“If you knew when your life would end, would you want to know?” is a question many people contemplate. A medical emergency can add other considerations to that question. Will anything happen that is beyond your control? Will your health care wishes be carried out? Having an advance directive can bring you and your loved ones peace of mind.
Thanks to advances in medicine and technology, most of us aren’t rushed into end-of-life decisions. However, discussions about those decisions—before they’re needed—still should take place. Mercy Pastoral Care Chaplain Larry Conrad works with patients and families in critical care units at Mercy Medical Center – Des Moines. Conrad has seen the benefits of advance directives and how they have helped families in a time of crisis. He’s also seen the uncertainty families face without one.
“A lot of people avoid setting up advance directives because they think they are giving away control of their life,” says Conrad. “It’s just the opposite—having an advance directive preserves your decision making when it comes to medical care, even when you can’t communicate and be actively involved. An advance directive can provide direction and reassurance during a very chaotic time.”
Conrad says creating an advance directive encourages having thoughtful discussions with loved ones before a crisis. “When I work with families in an ICU, many of them say they don’t know what the patient wants in his or her medical care. With changing family dynamics, this can make a tough decision even more challenging.”
Two types of advance directives—the durable power of attorney for health care and the living will—are legally recognized in Iowa. Durable power of attorney allows you to appoint someone to make medical decisions for you if you can’t. Usually this person is a spouse, an adult child, or a friend who acts as an agent for you. The agent has your permission and authority to carry out your health care wishes. These wishes are typically written in the durable power of attorney document; however, they can also be verbally shared. If there is any confusion about your desired care, your agent has the power to make decisions he or she believes are in your best interest. To create a durable power of attorney document, you don’t need a lawyer, but you must be at least 18 years old. The document needs to be signed and witnessed or notarized to be legal.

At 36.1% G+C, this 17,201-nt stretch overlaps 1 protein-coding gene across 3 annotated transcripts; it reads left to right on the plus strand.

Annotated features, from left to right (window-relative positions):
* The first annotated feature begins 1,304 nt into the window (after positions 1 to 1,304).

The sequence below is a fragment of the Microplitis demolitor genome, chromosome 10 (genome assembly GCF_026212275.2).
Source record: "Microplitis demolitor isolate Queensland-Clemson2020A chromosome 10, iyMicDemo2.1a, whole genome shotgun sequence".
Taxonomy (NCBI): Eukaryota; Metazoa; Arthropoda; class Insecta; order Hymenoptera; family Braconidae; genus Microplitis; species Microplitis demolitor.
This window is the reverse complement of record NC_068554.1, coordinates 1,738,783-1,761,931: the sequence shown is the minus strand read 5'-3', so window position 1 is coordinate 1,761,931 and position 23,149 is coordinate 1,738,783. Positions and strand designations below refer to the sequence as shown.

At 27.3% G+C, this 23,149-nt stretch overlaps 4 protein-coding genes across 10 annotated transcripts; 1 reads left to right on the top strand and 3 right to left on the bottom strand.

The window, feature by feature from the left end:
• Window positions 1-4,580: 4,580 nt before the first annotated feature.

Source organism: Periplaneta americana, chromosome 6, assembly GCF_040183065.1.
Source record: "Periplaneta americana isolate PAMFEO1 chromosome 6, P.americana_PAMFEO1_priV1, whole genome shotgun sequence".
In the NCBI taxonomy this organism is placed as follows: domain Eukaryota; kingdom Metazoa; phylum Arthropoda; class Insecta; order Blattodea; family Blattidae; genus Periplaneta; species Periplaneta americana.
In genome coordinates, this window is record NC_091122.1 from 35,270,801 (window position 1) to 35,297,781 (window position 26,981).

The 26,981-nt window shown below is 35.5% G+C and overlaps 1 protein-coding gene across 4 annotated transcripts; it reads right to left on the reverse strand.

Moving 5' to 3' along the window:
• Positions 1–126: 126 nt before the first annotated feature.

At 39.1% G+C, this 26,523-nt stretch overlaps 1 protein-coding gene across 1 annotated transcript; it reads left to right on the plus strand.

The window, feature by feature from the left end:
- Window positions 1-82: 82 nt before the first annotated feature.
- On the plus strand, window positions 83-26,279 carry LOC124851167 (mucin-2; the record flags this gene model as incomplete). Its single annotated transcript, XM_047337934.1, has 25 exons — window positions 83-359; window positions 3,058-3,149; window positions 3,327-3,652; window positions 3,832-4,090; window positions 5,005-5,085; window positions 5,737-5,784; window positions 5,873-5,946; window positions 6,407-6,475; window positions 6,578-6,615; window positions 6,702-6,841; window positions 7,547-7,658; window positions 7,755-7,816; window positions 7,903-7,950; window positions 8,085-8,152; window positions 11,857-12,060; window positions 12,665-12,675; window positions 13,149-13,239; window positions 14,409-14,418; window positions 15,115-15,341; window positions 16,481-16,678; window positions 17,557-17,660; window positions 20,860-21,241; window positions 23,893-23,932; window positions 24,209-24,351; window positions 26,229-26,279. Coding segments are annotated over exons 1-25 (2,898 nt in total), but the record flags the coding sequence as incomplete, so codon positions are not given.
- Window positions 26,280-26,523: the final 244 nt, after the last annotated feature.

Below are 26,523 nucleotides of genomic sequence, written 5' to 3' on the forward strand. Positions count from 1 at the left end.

The living will directs the physician to withhold or stop treatments that will only prolong the dying process. The actions of a living will are carried out when a patient can’t make health decisions and two physicians agree that death will happen soon. A living will gives the doctor your direction when it comes to machines, drugs, and/or treatments that prolong life. A living will is important if you don’t have a durable power of attorney or an agent or if your agent is unavailable.
Deciding whether to have one or both advance directives is entirely up to you. The advantage of having both documents in effect is that it gives the best picture of what your complete wishes are. Either document can be changed or canceled at any time.
Copies of completed advance directives should be shared with family and health care providers. It’s important that people you love know this document exists so your wishes can be carried out. It’s a good idea to have the documents with you or in your medical file for all hospital admissions. Carrying advance directive pocket cards in your purse or wallet is also a good idea, especially in an emergency.
Advance directives from Iowa are presumed to be valid in other states, but checking other states’ laws is a good idea. Definitions of family members and spousal relationships can also vary.
To explore creating an advance directive, a special publication, The Gift of Peace of Mind: For Yourself, For Your Family, is available. This publication answers questions and has tools to develop your plan. Mercy chaplains can answer questions, notarize these documents, and enact them. Forms and information are also available online from the Iowa Department on Aging (Aging.Iowa.gov/faq/legal.html) or from the Iowa Bar Association (IABar.net. click “Publications” and then “Brochures”).
“Creating an advance directive is easy to do, and it can be done in minutes,” says Conrad. “You can show your love for your family by getting an advance directive in place now.”